The best illustration of time scaling comes from the following. There are two ways to approach a course and its exams – either attend most of the classes, do assignments on time and go to the exam well prepared or mug up three days before the exam and trust your brilliance (if any). The difference is that in the latter case, you have compressed a semester’s worth of studying into three days, and that means that the impact that the course will leave on your knowledge, long term, will be scaled down by an appropriate factor. The more time you spend on a particular topic, the more comfortable you’ll be with it (and the more the long term impact) – importantly, and vice versa. Take a wild guess what the long term impact of EE370 (above) on me was.
Before moving on to the last two properties, let me narrate another small story. The first seeds of me studying information theory were sown in the middle of my second year during a series of talks organised to celebrate the birth centenary of Claude Shannon, the father of information theory, but, before the third year summer when I went to the Chinese University of Hong Kong (CUHK) for a research internship in information theory, I had only studied the subject for a cumulative time of around a month. At that point, by comparison, I had studied physics for more than two and a half years – so much so that I was able to handle the PHY690G course mentioned above. Fast forward a year, and I have a couple of publications in information theory and in a few months, I will be starting a PhD in the same area. I stopped doing Physics about a year back.
The points to note are the following. One, the timing of Shannon Centenary Day was crucial – a few months earlier, and all the talks would have gone right over my head. A few months later, and I would likely have already chosen another topic to work on. Either way, my life could have been very different. The impact of an event, therefore, depends crucially on when and how it occurs – which is the time-shifting property. Also, the pay-off per unit time spent in physics and information theory were very, very different for me – which is the non-linearity. The irritating bit is that the only way to judge the impact or pay-off of a decision is with the benefit of hindsight, the importance of which becomes apparent in the next paragraph.
The non-linearity and the time-shifting property together imply that it is difficult to predict the eventual impact of your choices and actions. This lack of control and predictability is in sharp contrast to the life in the JEE days, where the relationship between effort and outcome was much less messy. The following, I feel, is the most important thing that I learned during my own Four-year transform: Most of the time, the decisions that you must take cannot be fully justified at the point of time at which they must be taken and each of these must then constitute leaps of faith, big or small. The most effective way to handle this randomness, I feel, is to try and take the best possible decision given the data available to you at that point of time, along with the willingness to take responsibility for the results and the ability to handle the outcome, good or bad. If the outcome isn’t good, at least you’ll have the satisfaction of knowing that at every point leading up to the outcome, you took what appeared to be the best available path.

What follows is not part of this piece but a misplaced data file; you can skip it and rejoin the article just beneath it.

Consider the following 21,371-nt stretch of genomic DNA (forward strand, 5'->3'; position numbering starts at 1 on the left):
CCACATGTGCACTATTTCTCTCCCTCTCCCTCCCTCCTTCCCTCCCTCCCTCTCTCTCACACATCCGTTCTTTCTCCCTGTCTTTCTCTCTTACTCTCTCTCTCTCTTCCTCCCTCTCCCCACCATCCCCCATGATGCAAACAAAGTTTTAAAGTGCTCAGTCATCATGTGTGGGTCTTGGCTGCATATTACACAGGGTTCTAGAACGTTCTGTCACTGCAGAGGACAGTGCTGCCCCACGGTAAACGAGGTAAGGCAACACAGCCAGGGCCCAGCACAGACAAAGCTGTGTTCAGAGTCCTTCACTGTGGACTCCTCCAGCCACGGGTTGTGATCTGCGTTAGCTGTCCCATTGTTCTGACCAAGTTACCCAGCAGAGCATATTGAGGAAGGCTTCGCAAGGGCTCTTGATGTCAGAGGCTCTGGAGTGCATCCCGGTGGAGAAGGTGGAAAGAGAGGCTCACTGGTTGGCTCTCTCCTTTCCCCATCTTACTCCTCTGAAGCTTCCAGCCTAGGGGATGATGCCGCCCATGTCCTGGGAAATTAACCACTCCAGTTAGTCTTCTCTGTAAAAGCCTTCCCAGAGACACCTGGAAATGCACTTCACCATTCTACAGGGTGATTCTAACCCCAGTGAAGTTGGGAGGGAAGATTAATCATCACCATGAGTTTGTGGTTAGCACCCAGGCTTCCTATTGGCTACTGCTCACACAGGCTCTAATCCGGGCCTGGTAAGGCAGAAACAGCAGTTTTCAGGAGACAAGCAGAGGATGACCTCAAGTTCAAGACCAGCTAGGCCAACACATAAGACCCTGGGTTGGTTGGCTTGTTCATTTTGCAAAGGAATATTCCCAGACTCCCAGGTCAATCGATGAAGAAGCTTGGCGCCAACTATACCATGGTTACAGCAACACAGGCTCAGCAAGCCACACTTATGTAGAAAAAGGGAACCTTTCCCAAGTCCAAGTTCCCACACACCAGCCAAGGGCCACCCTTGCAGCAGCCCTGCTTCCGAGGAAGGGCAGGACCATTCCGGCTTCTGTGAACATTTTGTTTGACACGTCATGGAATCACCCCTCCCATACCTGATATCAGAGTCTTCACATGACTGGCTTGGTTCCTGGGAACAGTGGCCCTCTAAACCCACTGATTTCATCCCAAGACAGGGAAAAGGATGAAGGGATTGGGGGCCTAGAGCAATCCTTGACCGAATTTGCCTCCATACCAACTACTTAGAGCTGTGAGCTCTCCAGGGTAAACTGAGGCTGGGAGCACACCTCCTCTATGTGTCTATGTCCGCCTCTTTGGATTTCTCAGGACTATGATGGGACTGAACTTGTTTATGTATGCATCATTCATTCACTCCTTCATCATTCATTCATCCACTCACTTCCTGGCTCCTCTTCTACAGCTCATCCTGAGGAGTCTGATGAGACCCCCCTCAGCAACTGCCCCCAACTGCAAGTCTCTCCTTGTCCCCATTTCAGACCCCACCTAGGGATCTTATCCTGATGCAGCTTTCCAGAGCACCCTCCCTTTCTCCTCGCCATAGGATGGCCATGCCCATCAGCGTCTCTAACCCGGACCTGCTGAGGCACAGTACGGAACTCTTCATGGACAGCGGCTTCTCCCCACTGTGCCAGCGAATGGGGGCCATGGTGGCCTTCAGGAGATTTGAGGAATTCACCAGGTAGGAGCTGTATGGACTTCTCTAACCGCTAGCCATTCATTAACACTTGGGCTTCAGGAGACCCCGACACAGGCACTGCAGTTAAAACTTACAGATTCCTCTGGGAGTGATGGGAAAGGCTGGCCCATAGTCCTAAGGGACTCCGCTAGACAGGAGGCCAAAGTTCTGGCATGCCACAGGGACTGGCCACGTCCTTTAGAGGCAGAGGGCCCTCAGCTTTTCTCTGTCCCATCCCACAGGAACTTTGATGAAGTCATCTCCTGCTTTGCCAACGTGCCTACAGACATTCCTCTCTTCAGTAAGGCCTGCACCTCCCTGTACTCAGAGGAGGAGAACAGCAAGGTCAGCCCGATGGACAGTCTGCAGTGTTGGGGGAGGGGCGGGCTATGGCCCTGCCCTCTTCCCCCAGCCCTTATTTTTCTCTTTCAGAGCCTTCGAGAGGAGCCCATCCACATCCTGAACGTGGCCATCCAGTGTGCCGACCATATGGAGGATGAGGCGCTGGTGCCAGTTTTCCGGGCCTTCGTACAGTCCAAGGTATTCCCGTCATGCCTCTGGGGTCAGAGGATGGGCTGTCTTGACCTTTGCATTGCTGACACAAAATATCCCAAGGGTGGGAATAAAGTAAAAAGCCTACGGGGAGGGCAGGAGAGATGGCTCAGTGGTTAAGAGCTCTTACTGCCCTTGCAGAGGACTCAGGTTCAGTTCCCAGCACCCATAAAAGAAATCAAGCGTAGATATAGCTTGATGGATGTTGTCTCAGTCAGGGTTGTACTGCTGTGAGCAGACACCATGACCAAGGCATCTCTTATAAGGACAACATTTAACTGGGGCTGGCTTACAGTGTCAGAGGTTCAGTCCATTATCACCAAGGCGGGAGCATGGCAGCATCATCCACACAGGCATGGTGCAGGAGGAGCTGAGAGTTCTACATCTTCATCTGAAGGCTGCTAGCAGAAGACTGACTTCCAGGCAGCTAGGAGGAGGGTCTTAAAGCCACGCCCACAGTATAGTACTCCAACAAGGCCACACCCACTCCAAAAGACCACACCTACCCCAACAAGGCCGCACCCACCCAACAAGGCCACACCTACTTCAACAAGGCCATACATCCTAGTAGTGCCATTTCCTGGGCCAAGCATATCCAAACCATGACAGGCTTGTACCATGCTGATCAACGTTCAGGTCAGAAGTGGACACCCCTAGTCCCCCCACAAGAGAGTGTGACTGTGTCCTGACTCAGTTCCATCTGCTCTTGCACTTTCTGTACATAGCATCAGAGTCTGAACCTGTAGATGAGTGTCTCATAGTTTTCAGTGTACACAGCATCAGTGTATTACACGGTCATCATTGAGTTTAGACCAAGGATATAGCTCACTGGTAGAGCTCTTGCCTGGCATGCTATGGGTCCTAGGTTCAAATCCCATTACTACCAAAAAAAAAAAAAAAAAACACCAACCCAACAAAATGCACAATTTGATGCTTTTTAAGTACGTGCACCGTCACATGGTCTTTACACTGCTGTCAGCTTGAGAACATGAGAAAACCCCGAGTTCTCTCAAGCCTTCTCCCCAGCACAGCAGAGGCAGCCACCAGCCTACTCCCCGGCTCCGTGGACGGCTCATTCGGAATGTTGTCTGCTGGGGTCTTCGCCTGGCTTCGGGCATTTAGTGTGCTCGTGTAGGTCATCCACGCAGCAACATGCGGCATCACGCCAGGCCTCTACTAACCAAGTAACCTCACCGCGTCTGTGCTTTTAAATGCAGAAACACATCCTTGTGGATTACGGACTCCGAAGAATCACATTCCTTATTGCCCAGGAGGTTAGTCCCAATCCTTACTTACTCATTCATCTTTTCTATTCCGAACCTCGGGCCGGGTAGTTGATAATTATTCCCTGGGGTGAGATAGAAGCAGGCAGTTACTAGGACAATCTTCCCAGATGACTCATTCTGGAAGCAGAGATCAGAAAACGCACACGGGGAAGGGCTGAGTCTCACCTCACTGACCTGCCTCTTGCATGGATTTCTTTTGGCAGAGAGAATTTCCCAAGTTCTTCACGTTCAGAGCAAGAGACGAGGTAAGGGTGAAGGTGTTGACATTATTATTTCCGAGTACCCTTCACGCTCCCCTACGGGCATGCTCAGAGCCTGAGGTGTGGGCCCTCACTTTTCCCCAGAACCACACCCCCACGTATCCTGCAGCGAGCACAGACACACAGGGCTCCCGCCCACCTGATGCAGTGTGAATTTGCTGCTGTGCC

The next natural question, therefore, is that given the unpredictability, how to decide what the best choice is at a given point of time. To answer this, I must invoke the keen insight of Prannay (one of my closest friends and in general a person worth listening to) and point the reader to the birthday paradox. Briefly, the birthday paradox is the following (perhaps non-intuitive) statement – in a group of 23 people, there’s a 50% chance that two people have the same birthday. The idea is that the probability that none out of several low probability events happen decreases pretty quickly when the number of events increases. Therefore, it would perhaps help to choose, early on, a target and a sufficiently large neighbourhood set of outcomes that you want to reach when you graduate, and then work hard enough and smartly enough such that your probability of achieving something in that neighbourhood increases. With a smart choice of neighbourhood (such that a sufficient number of events exist in it) and an honest assessment of your own skills (which will tell you the probability that you will achieve something in that set of events), you can try and maximise the chances that you’ll be satisfied with where you are when you graduate.
We only discussed the birthday paradox in this context when we were both deep into our final years, so I have no idea whether this works. But, it does share some characteristics of a good theory. First of all, it’s elegant. Second, it does explain some things well. For example, someone asked me how much CPI matters for an MS/PhD offer. I said that a higher CPI doesn’t hurt, and if you can build a great research profile and also maintain a high CPI, then go ahead and do it, also adding that no-one knows the precise trade-off. This could be interpreted as an aspect of increasing the probability of the target outcomes. The theory also explains the fact that those with very strong research/job backgrounds or very high CPI’s or both get good offers for higher studies/jobs – essentially they make the probability of some of the outcomes so very high that the chances are low that they’ll miss that. If you are in such a utopia, great! If not, invoke the birthday paradox to come to your rescue.
Well, that’s my two cents. Maybe some of you would be kind enough to apply this in your lives and tell me what the outcome is so that there is some data to judge its efficacy. Good luck, and may the Four-year transform be with you!